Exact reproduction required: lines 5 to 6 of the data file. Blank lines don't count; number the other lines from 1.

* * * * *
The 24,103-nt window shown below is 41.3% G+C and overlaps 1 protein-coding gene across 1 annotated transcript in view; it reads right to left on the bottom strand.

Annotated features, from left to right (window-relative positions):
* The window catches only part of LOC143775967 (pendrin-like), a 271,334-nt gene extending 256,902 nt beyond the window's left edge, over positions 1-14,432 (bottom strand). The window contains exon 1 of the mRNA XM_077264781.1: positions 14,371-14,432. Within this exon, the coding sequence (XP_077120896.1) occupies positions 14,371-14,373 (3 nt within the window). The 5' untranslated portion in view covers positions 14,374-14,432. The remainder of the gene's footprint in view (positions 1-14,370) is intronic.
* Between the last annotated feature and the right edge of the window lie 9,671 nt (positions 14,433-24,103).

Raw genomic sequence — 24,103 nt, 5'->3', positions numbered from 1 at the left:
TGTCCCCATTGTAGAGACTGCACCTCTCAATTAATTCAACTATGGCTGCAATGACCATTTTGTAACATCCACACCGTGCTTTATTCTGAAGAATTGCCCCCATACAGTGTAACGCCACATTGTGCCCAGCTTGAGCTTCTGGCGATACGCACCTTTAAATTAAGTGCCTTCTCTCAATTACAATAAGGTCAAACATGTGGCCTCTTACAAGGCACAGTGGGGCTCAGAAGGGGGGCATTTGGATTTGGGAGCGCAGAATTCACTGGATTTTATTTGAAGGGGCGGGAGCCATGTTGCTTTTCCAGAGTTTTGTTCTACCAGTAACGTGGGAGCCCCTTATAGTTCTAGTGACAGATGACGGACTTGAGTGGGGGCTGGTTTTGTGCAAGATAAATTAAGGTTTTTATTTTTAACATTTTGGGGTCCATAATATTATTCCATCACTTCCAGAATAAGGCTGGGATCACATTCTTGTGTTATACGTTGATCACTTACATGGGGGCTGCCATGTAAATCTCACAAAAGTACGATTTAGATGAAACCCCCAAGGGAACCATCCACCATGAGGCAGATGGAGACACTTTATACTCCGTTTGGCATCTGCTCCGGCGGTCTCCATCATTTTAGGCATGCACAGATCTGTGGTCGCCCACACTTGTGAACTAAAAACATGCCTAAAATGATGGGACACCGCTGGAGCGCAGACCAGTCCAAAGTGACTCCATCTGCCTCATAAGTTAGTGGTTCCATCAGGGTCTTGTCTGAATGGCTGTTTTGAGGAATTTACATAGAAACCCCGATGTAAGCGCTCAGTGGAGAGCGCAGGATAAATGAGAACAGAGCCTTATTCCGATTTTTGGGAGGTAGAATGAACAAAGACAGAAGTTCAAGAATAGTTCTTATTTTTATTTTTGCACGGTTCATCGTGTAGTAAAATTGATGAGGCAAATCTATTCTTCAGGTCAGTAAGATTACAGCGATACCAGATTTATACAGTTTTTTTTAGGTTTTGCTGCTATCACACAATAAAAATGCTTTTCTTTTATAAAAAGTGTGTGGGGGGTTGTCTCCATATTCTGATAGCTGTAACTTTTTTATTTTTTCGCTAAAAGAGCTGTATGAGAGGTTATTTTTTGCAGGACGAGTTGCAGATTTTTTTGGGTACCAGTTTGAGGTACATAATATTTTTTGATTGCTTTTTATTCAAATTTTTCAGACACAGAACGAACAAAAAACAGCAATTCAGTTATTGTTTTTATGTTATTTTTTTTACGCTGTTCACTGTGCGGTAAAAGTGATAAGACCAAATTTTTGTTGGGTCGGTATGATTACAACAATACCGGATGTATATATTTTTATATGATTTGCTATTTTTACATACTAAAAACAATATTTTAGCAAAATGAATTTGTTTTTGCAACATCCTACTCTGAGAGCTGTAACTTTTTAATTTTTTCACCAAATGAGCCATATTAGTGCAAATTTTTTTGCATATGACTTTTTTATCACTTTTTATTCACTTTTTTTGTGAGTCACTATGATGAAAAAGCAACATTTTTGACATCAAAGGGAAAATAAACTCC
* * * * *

Raw genomic sequence — 24,103 nt, 5'->3', positions numbered from 1 at the left:
TGTCCCCATTGTAGAGACTGCACCTCTCAATTAATTCAACTATGGCTGCAATGACCATTTTGTAACATCCACACCGTGCTTTATTCTGAAGAATTGCCCCCATACAGTGTAACGCCACATTGTGCCCAGCTTGAGCTTCTGGCGATACGCACCTTTAAATTAAGTGCCTTCTCTCAATTACAATAAGGTCAAACATGTGGCCTCTTACAAGGCACAGTGGGGCTCAGAAGGGGGGCATTTGGATTTGGGAGCGCAGAATTCACTGGATTTTATTTGAAGGGGCGGGAGCCATGTTGCTTTTCCAGAGTTTTGTTCTACCAGTAACGTGGGAGCCCCTTATAGTTCTAGTGACAGATGACGGACTTGAGTGGGGGCTGGTTTTGTGCAAGATAAATTAAGGTTTTTATTTTTAACATTTTGGGGTCCATAATATTATTCCATCACTTCCAGAATAAGGCTGGGATCACATTCTTGTGTTATACGTTGATCACTTACATGGGGGCTGCCATGTAAATCTCACAAAAGTACGATTTAGATGAAACCCCCAAGGGAACCATCCACCATGAGGCAGATGGAGACACTTTATACTCCGTTTGGCATCTGCTCCGGCGGTCTCCATCATTTTAGGCATGCACAGATCTGTGGTCGCCCACACTTGTGAACTAAAAACATGCCTAAAATGATGGGACACCGCTGGAGCGCAGACCAGTCCAAAGTGACTCCATCTGCCTCATAAGTTAGTGGTTCCATCAGGGTCTTGTCTGAATGGCTGTTTTGAGGAATTTACATAGAAACCCCGATGTAAGCGCTCAGTGGAGAGCGCAGGATAAATGAGAACAGAGCCTTATTCCGATTTTTGGGAGGTAGAATGAACAAAGACAGAAGTTCAAGAATAGTTCTTATTTTTATTTTTGCACGGTTCATCGTGTAGTAAAATTGATGAGGCAAATCTATTCTTCAGGTCAGTAAGATTACAGCGATACCAGATTTATACAGTTTTTTTTAGGTTTTGCTGCTATCACACAATAAAAATGCTTTTCTTTTATAAAAAGTGTGTGGGGGGTTGTCTCCATATTCTGATAGCTGTAACTTTTTTATTTTTTCGCTAAAAGAGCTGTATGAGAGGTTATTTTTTGCAGGACGAGTTGCAGATTTTTTTGGGTACCAGTTTGAGGTACATAATATTTTTTGATTGCTTTTTATTCAAATTTTTCAGACACAGAACGAACAAAAAACAGCAATTCAGTTATTGTTTTTATGTTATTTTTTTTACGCTGTTCACTGTGCGGTAAAAGTGATAAGACCAAATTTTTGTTGGGTCGGTATGATTACAACAATACCGGATGTATATATTTTTATATGATTTGCTATTTTTACATACTAAAAACAATATTTTAGCAAAATGAATTTGTTTTTGCAACATCCTACTCTGAGAGCTGTAACTTTTTAATTTTTTCACCAAATGAGCCATATTAGTGCAAATTTTTTTGCATATGACTTTTTTATCACTTTTTATTCACTTTTTTTGTGAGTCACTATGATGAAAAAGCAACATTTTTGACATCAAAGGGAAAATAAACTCC